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Sunday, 20 April 2014

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Everyday stable chore turned to near-death nightmare for Cumbrian horse trainer

A horse breeder and trainer is lucky to be alive after a freak accident in which a stallion stamped on her chest four times.

 Jane Woolley photo
Jane Woolley with another horse Warda Peternella

Jane Woolley was hanging up a haynet in a stable where four-year-old Orions was eating. As she worked, she heard a snap beneath her feet and found herself falling backwards towards the floor.

It frightened the horse, which ran around the stable in a panic.

In its confusion the stallion stamped on Jane’s chest four times with his back legs.

“I just thought this horse is going to kill me, I need to get out of here,” said Jane, who runs the Littletree Fell Pony Stud in Great Asby, near Appleby.

In great pain, and summoning all the strength she could, the 48-year-old made her way out of the stable and cried out for help from her husband Nick and elder daughter Emma.

They rushed to help her and called 999. A helicopter from the North West Air Ambulance service was scrambled and Jane was airlifted to the James Cook Hospital in Middlesbrough on Saturday, February 2.

When she arrived, she found out the full extent of the injuries she had suffered.

Her left lung had collapsed, and her right lung had partially collapsed. But by far the biggest worry was that her aorta – the largest artery in the body – was torn.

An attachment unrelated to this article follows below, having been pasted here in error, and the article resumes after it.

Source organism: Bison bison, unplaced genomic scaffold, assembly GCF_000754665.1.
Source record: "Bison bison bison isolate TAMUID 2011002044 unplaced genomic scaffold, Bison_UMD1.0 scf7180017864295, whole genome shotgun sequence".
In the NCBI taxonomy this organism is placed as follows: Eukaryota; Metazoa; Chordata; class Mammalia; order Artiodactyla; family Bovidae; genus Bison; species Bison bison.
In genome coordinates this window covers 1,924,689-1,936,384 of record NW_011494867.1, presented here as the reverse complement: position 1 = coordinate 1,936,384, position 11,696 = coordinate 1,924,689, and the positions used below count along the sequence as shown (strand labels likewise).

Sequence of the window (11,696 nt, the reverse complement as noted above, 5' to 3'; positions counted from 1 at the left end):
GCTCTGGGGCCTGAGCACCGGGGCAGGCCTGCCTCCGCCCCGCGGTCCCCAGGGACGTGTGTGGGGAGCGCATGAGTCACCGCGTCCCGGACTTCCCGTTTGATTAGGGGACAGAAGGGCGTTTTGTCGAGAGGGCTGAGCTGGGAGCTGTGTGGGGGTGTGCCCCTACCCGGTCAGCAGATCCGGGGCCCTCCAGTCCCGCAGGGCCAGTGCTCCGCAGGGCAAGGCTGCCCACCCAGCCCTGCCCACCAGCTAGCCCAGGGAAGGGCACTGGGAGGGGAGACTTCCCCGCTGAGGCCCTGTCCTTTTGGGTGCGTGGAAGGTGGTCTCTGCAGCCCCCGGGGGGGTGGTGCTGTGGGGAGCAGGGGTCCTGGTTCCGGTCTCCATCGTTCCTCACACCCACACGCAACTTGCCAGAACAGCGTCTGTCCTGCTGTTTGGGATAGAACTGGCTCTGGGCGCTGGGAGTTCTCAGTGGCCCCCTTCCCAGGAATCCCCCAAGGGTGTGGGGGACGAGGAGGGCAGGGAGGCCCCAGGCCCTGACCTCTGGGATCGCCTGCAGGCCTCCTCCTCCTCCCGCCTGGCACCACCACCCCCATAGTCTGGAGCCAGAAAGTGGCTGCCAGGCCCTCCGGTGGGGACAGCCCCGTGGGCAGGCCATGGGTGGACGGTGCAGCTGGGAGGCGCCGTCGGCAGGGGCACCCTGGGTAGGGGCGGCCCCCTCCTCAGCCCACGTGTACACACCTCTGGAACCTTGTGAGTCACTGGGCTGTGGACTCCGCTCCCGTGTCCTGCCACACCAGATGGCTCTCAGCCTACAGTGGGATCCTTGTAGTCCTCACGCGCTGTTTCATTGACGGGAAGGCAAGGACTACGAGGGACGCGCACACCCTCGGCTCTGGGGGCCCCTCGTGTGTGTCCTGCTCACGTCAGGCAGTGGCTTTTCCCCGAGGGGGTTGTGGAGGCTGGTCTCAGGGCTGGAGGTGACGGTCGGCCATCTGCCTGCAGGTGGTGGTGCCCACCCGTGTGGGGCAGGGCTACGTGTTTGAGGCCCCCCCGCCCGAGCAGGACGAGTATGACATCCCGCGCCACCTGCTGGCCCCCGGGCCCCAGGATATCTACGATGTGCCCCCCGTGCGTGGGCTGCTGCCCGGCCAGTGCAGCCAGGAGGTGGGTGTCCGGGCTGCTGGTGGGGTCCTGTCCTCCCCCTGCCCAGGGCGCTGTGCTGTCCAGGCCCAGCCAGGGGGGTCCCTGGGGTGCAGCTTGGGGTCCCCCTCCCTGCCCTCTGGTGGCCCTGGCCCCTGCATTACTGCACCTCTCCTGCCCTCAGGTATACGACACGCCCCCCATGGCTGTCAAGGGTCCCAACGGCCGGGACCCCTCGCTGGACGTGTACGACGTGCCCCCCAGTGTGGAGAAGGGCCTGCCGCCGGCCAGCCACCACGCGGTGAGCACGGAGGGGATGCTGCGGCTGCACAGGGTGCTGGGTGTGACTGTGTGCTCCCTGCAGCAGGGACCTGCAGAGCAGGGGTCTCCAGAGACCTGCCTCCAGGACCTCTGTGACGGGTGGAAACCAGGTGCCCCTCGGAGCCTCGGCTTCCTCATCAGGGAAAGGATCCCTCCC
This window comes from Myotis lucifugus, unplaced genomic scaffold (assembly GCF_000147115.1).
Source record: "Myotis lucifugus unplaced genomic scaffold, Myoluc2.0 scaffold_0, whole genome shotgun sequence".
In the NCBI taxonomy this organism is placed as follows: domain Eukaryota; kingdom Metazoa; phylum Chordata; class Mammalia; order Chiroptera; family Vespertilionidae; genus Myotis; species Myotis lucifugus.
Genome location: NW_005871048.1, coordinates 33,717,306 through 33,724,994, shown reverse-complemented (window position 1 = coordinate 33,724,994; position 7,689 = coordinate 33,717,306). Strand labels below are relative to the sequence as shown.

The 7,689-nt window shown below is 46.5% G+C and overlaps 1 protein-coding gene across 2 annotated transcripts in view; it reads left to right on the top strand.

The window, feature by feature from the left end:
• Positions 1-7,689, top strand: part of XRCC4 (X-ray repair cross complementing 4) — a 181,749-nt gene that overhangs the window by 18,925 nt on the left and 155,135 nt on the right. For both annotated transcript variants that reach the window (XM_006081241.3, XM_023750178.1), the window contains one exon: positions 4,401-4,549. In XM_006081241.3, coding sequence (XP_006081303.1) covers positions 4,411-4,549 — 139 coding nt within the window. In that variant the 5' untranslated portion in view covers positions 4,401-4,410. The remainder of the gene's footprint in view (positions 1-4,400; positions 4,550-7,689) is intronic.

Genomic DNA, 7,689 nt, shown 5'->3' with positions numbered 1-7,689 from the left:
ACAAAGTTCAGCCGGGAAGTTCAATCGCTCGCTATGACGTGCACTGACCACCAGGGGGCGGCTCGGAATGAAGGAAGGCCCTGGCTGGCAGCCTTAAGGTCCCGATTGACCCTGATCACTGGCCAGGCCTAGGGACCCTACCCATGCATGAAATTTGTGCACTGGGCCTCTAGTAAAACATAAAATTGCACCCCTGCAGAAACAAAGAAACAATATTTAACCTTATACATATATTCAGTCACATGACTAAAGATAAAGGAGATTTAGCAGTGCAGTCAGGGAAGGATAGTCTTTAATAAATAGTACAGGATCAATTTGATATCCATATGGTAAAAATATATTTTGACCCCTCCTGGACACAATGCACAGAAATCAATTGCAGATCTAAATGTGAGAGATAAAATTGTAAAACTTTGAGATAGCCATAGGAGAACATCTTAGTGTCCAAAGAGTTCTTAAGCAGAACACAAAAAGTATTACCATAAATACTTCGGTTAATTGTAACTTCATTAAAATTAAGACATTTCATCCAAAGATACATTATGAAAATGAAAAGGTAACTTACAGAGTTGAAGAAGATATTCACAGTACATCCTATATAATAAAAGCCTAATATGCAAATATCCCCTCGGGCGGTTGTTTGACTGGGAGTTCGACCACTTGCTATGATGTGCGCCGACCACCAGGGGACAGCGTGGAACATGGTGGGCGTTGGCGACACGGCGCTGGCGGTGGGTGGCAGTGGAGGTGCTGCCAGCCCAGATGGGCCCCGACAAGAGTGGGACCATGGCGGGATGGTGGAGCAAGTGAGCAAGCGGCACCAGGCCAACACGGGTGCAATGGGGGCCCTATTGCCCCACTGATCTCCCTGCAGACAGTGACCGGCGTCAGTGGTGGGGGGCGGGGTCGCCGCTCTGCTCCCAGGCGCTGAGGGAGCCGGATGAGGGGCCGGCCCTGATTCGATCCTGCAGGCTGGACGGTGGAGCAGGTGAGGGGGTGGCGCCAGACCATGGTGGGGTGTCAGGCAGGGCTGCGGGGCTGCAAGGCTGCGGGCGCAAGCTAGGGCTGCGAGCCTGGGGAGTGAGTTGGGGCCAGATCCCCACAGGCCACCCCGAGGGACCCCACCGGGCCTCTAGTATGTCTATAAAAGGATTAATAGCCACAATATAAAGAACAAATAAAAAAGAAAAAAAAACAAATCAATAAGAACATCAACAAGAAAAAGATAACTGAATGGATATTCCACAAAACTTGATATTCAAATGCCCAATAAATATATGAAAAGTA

Normally when this happens to someone the results are fatal within minutes.

Jane though had survived thanks to a blood clot.

Now she faced another agonising problem. Leaving it to heal was not an option but surgery to repair it could paralyse her.

She told doctors: “I don’t really have a choice, do I?”

However, it was carried out successfully and, after almost a week in hospital, Jane was then able to return home to begin the long road to recovery.

She is extremely grateful to have survived the ordeal, and to everyone from the emergency services who helped her.

“I have been very, very lucky,” she said. “They were all absolutely fantastic, everybody in the whole chain. All the time, on the phone (to 999) and in the air ambulance, I couldn’t have been in better hands.”

“I am so lucky that they were the people who came to my rescue,” she added.

Her recovery will take a long time. She explained that it could take three months “to feel a bit better”.

“It’s going to be a long time before I feel anything like myself and can do things I enjoy, or lift anything,” she said.

Jane is determined to stay involved with her stud farm but thinks she will now move to a more hands-off role as a result of the accident.

Emma, 25, who has a 20-year-old sister, Jessica, recalled the moment she found out about the accident.

She said: “I was putting my boots on in the house and the I heard her screaming. It wasn’t a normal scream, it was saying there’s something seriously wrong.”

She went outside to find her mum clasped in her dad’s arms outside the stable door, with him screaming to her to call an ambulance.

Emma said the family was now hoping to hold a fundraising event in support of the North West Air Ambulance, which operates the helicopter that transported her to Middlesbrough.

“There is a big risk of injury with horses but usually that’s with riding or training them, not with routine things such as hanging up haynets,” she added.

Emma also said that the stable would not be moving Orions as a result of the accident.

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